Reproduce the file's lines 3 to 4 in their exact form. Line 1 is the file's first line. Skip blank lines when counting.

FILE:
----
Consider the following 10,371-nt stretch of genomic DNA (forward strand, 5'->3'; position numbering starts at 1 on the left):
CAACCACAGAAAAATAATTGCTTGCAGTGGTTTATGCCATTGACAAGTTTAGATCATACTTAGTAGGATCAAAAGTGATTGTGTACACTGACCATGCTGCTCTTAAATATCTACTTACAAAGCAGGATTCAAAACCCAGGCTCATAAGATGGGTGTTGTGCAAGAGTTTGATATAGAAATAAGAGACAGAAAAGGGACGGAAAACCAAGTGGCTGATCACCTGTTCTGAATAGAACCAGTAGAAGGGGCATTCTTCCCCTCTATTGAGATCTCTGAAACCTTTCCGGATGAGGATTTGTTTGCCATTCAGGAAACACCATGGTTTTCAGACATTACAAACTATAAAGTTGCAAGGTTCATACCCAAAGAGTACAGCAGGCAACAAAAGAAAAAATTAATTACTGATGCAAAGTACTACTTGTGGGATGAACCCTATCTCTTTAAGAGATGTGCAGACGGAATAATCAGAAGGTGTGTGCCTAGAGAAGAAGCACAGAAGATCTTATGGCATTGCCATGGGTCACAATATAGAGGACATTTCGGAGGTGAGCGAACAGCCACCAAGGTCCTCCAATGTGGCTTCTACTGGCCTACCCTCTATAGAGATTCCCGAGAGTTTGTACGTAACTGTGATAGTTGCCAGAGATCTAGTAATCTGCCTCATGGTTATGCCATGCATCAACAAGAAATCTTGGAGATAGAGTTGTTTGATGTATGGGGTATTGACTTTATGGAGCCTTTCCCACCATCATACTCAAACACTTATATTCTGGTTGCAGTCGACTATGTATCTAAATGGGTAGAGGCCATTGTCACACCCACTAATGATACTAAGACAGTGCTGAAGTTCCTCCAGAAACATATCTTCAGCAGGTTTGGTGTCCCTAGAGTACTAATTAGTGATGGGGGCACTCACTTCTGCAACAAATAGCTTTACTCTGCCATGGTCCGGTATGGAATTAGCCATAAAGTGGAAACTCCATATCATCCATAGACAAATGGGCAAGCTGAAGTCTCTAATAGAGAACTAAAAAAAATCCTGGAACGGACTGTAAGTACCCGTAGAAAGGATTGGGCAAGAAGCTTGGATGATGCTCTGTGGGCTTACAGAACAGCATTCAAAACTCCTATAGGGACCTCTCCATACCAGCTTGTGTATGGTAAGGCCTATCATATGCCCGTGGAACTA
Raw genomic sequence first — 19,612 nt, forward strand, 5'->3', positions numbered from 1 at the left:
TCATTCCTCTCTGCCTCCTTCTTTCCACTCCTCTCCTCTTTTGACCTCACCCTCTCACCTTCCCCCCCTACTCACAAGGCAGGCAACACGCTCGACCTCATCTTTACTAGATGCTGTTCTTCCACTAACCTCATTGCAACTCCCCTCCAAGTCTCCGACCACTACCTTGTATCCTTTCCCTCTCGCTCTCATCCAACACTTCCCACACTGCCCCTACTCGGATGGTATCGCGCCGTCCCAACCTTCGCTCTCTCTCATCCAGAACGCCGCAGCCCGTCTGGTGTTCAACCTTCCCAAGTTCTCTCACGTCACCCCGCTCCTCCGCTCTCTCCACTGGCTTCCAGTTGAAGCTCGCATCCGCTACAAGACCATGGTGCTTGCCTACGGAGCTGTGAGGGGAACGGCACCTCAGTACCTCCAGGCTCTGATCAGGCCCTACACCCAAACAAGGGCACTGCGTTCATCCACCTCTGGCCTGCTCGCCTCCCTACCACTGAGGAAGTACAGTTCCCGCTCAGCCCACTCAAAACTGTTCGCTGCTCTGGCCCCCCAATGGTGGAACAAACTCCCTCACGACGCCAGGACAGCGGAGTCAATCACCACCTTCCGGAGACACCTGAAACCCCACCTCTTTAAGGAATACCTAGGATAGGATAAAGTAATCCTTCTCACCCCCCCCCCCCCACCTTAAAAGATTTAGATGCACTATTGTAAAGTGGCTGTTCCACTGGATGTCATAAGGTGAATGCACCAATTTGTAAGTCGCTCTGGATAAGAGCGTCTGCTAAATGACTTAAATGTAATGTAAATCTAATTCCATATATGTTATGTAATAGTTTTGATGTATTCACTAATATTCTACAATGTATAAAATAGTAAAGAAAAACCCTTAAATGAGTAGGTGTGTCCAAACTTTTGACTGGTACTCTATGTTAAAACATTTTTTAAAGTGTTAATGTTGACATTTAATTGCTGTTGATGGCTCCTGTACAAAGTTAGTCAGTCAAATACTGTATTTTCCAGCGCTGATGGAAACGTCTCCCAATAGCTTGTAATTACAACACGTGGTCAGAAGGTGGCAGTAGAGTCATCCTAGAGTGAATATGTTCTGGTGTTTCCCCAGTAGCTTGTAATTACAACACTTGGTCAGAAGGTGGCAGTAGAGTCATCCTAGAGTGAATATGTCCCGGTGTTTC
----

Raw genomic sequence first — 19,612 nt, forward strand, 5'->3', positions numbered from 1 at the left:
TCATTCCTCTCTGCCTCCTTCTTTCCACTCCTCTCCTCTTTTGACCTCACCCTCTCACCTTCCCCCCCTACTCACAAGGCAGGCAACACGCTCGACCTCATCTTTACTAGATGCTGTTCTTCCACTAACCTCATTGCAACTCCCCTCCAAGTCTCCGACCACTACCTTGTATCCTTTCCCTCTCGCTCTCATCCAACACTTCCCACACTGCCCCTACTCGGATGGTATCGCGCCGTCCCAACCTTCGCTCTCTCTCATCCAGAACGCCGCAGCCCGTCTGGTGTTCAACCTTCCCAAGTTCTCTCACGTCACCCCGCTCCTCCGCTCTCTCCACTGGCTTCCAGTTGAAGCTCGCATCCGCTACAAGACCATGGTGCTTGCCTACGGAGCTGTGAGGGGAACGGCACCTCAGTACCTCCAGGCTCTGATCAGGCCCTACACCCAAACAAGGGCACTGCGTTCATCCACCTCTGGCCTGCTCGCCTCCCTACCACTGAGGAAGTACAGTTCCCGCTCAGCCCACTCAAAACTGTTCGCTGCTCTGGCCCCCCAATGGTGGAACAAACTCCCTCACGACGCCAGGACAGCGGAGTCAATCACCACCTTCCGGAGACACCTGAAACCCCACCTCTTTAAGGAATACCTAGGATAGGATAAAGTAATCCTTCTCACCCCCCCCCCCCCACCTTAAAAGATTTAGATGCACTATTGTAAAGTGGCTGTTCCACTGGATGTCATAAGGTGAATGCACCAATTTGTAAGTCGCTCTGGATAAGAGCGTCTGCTAAATGACTTAAATGTAATGTAAATCTAATTCCATATATGTTATGTAATAGTTTTGATGTATTCACTAATATTCTACAATGTATAAAATAGTAAAGAAAAACCCTTAAATGAGTAGGTGTGTCCAAACTTTTGACTGGTACTCTATGTTAAAACATTTTTTAAAGTGTTAATGTTGACATTTAATTGCTGTTGATGGCTCCTGTACAAAGTTAGTCAGTCAAATACTGTATTTTCCAGCGCTGATGGAAACGTCTCCCAATAGCTTGTAATTACAACACGTGGTCAGAAGGTGGCAGTAGAGTCATCCTAGAGTGAATATGTTCTGGTGTTTCCCCAGTAGCTTGTAATTACAACACTTGGTCAGAAGGTGGCAGTAGAGTCATCCTAGAGTGAATATGTCCCGGTGTTTC